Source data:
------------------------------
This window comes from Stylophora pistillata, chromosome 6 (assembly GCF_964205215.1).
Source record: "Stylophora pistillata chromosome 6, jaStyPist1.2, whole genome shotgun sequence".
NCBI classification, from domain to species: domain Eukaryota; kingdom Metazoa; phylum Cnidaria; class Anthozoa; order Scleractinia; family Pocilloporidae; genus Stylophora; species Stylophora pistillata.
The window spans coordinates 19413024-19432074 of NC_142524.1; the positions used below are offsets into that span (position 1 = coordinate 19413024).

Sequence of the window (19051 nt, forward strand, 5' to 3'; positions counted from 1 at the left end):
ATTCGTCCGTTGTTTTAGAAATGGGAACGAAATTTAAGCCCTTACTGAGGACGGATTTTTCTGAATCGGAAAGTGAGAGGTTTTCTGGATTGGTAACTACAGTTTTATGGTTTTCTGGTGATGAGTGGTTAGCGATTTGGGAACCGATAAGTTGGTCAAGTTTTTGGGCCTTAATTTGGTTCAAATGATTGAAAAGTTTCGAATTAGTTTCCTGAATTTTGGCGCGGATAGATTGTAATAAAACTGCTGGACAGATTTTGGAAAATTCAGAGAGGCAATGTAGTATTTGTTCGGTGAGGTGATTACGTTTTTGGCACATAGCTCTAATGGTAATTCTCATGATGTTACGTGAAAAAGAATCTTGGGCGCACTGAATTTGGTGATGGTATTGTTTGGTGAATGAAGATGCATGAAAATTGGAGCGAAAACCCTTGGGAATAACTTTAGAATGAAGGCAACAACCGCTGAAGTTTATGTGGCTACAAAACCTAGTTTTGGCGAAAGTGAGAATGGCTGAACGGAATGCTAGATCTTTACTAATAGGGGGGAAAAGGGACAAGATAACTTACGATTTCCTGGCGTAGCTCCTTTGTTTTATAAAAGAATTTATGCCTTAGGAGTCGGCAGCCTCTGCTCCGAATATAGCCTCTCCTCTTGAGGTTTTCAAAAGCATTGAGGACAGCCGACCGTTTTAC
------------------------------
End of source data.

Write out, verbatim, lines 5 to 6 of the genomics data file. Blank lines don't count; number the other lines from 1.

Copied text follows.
Sequence of the window (19051 nt, forward strand, 5' to 3'; positions counted from 1 at the left end):
ATTCGTCCGTTGTTTTAGAAATGGGAACGAAATTTAAGCCCTTACTGAGGACGGATTTTTCTGAATCGGAAAGTGAGAGGTTTTCTGGATTGGTAACTACAGTTTTATGGTTTTCTGGTGATGAGTGGTTAGCGATTTGGGAACCGATAAGTTGGTCAAGTTTTTGGGCCTTAATTTGGTTCAAATGATTGAAAAGTTTCGAATTAGTTTCCTGAATTTTGGCGCGGATAGATTGTAATAAAACTGCTGGACAGATTTTGGAAAATTCAGAGAGGCAATGTAGTATTTGTTCGGTGAGGTGATTACGTTTTTGGCACATAGCTCTAATGGTAATTCTCATGATGTTACGTGAAAAAGAATCTTGGGCGCACTGAATTTGGTGATGGTATTGTTTGGTGAATGAAGATGCATGAAAATTGGAGCGAAAACCCTTGGGAATAACTTTAGAATGAAGGCAACAACCGCTGAAGTTTATGTGGCTACAAAACCTAGTTTTGGCGAAAGTGAGAATGGCTGAACGGAATGCTAGATCTTTACTAATAGGGGGGAAAAGGGACAAGATAACTTACGATTTCCTGGCGTAGCTCCTTTGTTTTATAAAAGAATTTATGCCTTAGGAGTCGGCAGCCTCTGCTCCGAATATAGCCTCTCCTCTTGAGGTTTTCAAAAGCATTGAGGACAGCCGACCGTTTTAC